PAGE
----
—And do not get drunk with wine, for that is dissipation, but be filled with the Spirit, speaking to one another in psalms and hymns and spiritual songs, singing and making melody with your heart to the Lord (Eph. 5:18-19).
—A woman is not allowed to teach or exercise authority over a man, but to remain quiet (1 Tim. 2:11-14).

Passages like these are hotly debated, denied, and derided by those who either cast them against other Scripture or subjugate them to current cultural expectations. Those who desire to accept verses like those above as simple truth are often thought to be ignorant or, worse, dangerous.

The same book reveals the person and sacrifice of Jesus. It reveals the nature and attributes of God. It tells us where we came from and where we are going. It speaks of grace and faith. We accept these truths at face value. But when we come to passages that go against the grain of popular opinion (in or out of religion), cultural mores, or religious orthodoxy, we somehow attempt to say they do not say what they say they say. Jehoiakim’s scribe’s knife and his brazier fire did not eliminate truth (Jer. 36:23). It actually intensified the message against him (36:29ff). The number of academic degrees, religious followers, or oratorical skill will not change the truth of Scripture. It is what it is. Our role is to humbly submit to it or forever beat ourselves against it. May we love and revere God enough to always do the former.

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The Ever-Fixed Mark

Neal Pollard

This phrase is taken from Shakespeare’s Sonnet 116 to describe love. While it is an apt, poetic description of love, it also is the perfect modifier of God’s Word. If there is a word to describe the current culture, it is “change.” Our world is enamored with it, constantly changing its mind, its values, its standards of right and wrong, its worldview, and its priorities. Swept up in all of this are societal attitudes about so many things.

What was once right is now wrong. What was wrong is now right. And while not every instance of this is wrong, so many of them are the product of mankind pushing the envelope of previous norms and standards of decency. Let me cite some specific examples:

  • The definition of marriage
  • The definition of gender
  • Sexual mores
  • The sanctity and humanity of the unborn
  • The view of the inspiration and authority of Scripture
  • Male and female leadership roles
  • The move from monotheism to polytheism (one God to many Gods)
  • The existence of God and the deity of Jesus Christ
  • The ethics of honesty, hard work, and service

Our list could be much longer, but these representative items have all fallen victim to the world’s push for what it sees as greater freedom, satisfaction, and happiness. Those who rely on the Bible as their infallible guide already know how the story turns out for those who make themselves the standard. “I know, O Lord, that a man’s way is not in himself, nor is it in a man to direct his steps” (Jer. 10:23). More solemnly, Solomon says, “There is a way which seems right to a man, but its end is the way of death” (Prov. 16:25). In Paul’s day, suppressing, speculative, sensual, and subverting souls rejected God in deference to self-guidance with destructive results (Rom. 1:18ff). Thus it will always be when man builds upon the foundation of himself.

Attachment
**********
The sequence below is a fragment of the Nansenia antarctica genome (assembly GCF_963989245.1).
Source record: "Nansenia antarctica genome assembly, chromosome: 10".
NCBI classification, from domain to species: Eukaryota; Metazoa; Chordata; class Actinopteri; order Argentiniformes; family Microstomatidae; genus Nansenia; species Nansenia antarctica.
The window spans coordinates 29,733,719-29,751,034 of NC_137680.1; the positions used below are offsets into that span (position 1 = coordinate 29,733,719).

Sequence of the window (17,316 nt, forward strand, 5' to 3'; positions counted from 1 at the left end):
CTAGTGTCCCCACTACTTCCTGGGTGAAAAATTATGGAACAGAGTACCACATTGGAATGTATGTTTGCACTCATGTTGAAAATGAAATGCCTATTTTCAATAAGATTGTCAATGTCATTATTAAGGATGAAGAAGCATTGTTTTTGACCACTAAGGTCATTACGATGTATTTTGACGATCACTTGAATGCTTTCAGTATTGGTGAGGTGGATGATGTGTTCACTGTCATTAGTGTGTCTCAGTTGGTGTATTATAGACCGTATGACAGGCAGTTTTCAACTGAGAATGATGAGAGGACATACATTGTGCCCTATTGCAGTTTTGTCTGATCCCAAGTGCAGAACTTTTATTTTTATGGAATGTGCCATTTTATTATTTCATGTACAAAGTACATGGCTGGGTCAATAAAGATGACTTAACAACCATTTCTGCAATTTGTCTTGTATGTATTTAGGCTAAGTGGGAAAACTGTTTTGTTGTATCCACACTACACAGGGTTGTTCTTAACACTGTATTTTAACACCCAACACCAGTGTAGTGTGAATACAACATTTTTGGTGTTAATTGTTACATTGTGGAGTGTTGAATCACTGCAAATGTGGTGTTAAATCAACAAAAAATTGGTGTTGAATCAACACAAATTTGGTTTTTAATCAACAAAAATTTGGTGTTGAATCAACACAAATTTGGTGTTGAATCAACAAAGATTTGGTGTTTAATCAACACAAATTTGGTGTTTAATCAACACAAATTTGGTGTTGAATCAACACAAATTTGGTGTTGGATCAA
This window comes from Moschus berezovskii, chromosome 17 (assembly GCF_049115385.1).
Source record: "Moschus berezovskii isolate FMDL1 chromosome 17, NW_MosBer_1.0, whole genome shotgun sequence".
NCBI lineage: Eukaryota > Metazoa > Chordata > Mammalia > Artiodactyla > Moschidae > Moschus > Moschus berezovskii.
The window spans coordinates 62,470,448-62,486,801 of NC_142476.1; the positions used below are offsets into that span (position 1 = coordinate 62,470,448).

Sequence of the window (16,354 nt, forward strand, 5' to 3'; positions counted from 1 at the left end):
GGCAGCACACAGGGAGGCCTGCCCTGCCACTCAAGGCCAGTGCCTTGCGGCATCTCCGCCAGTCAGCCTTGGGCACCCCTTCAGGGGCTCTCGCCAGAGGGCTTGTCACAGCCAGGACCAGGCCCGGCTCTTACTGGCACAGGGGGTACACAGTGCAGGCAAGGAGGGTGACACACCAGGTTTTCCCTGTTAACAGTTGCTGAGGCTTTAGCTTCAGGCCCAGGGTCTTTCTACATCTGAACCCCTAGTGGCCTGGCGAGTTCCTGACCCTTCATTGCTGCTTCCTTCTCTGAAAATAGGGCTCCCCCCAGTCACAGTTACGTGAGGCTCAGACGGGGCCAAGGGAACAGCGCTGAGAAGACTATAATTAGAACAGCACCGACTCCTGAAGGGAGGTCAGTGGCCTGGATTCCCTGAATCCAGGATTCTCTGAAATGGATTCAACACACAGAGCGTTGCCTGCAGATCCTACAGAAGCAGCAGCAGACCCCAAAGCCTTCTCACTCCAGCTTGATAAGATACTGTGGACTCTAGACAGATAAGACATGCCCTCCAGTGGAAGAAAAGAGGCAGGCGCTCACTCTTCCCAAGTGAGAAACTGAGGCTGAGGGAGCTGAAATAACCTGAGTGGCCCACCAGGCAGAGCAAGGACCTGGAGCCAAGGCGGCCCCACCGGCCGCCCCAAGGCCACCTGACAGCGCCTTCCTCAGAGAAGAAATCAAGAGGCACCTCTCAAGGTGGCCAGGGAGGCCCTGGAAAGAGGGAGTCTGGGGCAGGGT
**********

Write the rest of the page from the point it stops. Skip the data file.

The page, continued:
What happens with us, individually and collectively, when we build upon the rock of Scripture is survival in the severest tests (Mat. 7:24-25). When we see Scripture as something to change us rather than something subject to our changes, we have a sure standard by which to chart our lives. Antecedent societies have experienced the trauma of spiritual self-determination (cf. Prov. 14:34). In a world enamored with unrighteous change, may we determine to fix our gaze on the ever-fixed mark of Scripture!

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Examining Our Positions

Neal Pollard

Hans Kaltenborn was an ardent admirer and defender of Adolf Hitler and the “new Germany” ushered in with the Nazi regime. Despite diplomatic warnings of assaults upon Americans, Kaltenborn, an influential American commentator for CBS and NBC and of German descent, dismissed it as flawed and skewed information gathering by biased personnel. About to return home to the states to speak against such reports and warnings, his family went to downtown Berlin to do some last minute shopping. While out, the family found themselves in the middle of one of the endless S.A. parades. When his family refused to offer the Nazi salute, his son was physically assaulted and injured. Finally, someone intervened and the incident ended with no further harm. However, the transformed Kaltenborn was apoplectic. He made a report with the American Consulate in Berlin, but no charges were filed. As Eric Larsen writes, “the senior Kaltenborn ‘could remember neither the name nor the number of the Party identification card of the culprit, and as no other clues which might be useful in the investigation could be found’” (In The Garden of Beasts, 164). Despite this, Kaltenborn was now of a different mind!

There are many ways in which life can do the same thing to us.  We may be dead certain about marriage when we are single, about childrearing “pre-kids,” about our career when still in the classroom, about home ownership when in our parents’ home, dorm room, or apartment, and so on. But, life so often has a way of rudely awakening us from some well-meaning beliefs.